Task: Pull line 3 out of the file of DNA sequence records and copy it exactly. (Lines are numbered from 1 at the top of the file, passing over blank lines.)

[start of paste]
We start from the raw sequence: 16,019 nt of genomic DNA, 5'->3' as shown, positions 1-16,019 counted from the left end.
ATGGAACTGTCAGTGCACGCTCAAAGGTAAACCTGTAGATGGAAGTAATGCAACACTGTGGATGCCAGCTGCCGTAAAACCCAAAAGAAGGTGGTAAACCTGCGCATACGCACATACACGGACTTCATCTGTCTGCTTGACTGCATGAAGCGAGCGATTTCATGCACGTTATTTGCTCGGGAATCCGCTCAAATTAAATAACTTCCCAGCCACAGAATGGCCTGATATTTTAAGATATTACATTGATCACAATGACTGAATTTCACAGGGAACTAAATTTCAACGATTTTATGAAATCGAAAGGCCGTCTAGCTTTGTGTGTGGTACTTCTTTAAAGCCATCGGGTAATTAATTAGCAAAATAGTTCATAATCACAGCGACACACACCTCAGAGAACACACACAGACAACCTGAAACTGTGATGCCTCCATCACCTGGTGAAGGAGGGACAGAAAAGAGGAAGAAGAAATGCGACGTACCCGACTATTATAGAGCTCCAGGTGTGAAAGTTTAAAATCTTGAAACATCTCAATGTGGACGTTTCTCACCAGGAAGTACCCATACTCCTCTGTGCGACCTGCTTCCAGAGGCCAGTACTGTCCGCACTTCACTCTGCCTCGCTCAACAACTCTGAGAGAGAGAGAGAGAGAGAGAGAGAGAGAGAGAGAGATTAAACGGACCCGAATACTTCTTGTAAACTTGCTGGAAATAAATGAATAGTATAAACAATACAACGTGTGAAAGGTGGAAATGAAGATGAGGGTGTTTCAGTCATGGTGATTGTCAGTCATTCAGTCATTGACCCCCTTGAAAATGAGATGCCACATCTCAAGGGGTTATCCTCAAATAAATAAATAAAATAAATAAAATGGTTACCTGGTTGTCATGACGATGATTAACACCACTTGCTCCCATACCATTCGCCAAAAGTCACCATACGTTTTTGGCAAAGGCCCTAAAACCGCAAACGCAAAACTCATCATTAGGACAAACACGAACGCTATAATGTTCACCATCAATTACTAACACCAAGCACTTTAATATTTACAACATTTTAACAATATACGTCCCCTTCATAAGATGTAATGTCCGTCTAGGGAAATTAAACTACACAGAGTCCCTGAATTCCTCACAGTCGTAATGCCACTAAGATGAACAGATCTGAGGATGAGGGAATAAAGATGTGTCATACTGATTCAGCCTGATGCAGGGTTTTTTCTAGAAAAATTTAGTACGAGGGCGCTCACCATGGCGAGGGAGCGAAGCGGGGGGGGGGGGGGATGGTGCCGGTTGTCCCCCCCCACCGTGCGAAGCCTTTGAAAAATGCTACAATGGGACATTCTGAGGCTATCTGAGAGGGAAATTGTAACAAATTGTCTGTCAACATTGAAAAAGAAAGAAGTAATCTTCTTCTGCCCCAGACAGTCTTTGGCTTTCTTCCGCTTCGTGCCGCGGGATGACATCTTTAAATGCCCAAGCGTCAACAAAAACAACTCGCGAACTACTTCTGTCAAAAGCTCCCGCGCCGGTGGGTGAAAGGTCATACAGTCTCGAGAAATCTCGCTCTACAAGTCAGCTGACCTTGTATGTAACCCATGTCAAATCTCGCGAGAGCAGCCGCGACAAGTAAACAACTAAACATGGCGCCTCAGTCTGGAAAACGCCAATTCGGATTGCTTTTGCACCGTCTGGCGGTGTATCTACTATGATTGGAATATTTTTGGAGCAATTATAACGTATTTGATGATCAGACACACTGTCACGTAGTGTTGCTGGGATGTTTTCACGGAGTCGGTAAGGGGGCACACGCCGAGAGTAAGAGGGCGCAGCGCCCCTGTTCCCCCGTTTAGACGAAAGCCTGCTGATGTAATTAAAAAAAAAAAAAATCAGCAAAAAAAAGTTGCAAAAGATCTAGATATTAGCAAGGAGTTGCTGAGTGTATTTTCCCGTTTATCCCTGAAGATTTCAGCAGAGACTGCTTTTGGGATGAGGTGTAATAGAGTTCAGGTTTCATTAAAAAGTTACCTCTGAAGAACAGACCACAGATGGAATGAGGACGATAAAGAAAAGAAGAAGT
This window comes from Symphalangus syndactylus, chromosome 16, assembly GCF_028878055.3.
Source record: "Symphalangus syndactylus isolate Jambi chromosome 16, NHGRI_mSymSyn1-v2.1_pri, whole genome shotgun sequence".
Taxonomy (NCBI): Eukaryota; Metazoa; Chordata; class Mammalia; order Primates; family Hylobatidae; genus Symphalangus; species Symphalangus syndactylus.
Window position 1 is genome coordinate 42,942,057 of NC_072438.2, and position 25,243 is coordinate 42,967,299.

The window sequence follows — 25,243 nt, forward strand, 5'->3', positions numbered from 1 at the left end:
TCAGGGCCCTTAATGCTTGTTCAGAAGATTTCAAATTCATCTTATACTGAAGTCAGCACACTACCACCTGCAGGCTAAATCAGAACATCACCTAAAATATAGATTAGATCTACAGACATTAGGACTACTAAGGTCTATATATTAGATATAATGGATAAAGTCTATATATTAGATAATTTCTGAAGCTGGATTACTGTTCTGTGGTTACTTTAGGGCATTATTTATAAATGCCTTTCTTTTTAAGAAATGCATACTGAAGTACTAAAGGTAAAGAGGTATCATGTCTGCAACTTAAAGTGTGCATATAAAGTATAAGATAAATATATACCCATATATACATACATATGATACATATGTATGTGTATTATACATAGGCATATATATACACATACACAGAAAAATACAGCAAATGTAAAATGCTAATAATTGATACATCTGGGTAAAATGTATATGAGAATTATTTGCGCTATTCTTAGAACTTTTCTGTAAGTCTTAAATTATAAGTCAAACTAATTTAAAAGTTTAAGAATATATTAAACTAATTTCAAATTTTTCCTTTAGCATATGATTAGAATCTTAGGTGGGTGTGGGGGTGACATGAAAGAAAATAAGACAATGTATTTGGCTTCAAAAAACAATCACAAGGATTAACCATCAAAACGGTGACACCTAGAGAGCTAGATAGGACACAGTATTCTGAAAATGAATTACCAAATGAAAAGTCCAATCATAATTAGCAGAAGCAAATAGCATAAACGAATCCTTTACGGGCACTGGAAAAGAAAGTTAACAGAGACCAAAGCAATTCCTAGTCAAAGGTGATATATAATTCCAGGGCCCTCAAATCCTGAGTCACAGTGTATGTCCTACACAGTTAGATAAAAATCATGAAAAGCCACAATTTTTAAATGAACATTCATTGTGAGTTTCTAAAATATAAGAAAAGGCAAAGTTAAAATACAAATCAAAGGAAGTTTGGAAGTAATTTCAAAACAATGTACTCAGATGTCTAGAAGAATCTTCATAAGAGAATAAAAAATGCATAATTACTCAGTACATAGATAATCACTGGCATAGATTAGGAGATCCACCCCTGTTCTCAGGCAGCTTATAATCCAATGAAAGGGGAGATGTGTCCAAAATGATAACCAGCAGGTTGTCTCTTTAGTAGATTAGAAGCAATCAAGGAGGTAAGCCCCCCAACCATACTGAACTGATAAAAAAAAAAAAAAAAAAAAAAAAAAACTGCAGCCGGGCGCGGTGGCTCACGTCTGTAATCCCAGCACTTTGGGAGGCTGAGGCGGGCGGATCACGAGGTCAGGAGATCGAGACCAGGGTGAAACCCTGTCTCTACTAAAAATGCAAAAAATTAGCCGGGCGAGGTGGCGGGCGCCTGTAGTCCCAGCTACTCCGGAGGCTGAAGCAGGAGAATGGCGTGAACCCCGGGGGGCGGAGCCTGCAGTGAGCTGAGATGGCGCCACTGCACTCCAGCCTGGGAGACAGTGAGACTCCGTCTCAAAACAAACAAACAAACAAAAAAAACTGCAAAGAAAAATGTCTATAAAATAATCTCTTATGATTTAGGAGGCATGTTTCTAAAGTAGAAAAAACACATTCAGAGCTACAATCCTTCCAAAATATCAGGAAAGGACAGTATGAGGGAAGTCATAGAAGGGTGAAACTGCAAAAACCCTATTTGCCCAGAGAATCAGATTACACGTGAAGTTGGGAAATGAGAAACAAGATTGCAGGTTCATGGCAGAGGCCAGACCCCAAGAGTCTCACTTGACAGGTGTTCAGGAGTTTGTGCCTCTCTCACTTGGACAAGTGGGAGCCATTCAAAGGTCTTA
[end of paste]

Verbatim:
This window comes from Symphalangus syndactylus, chromosome 16, assembly GCF_028878055.3.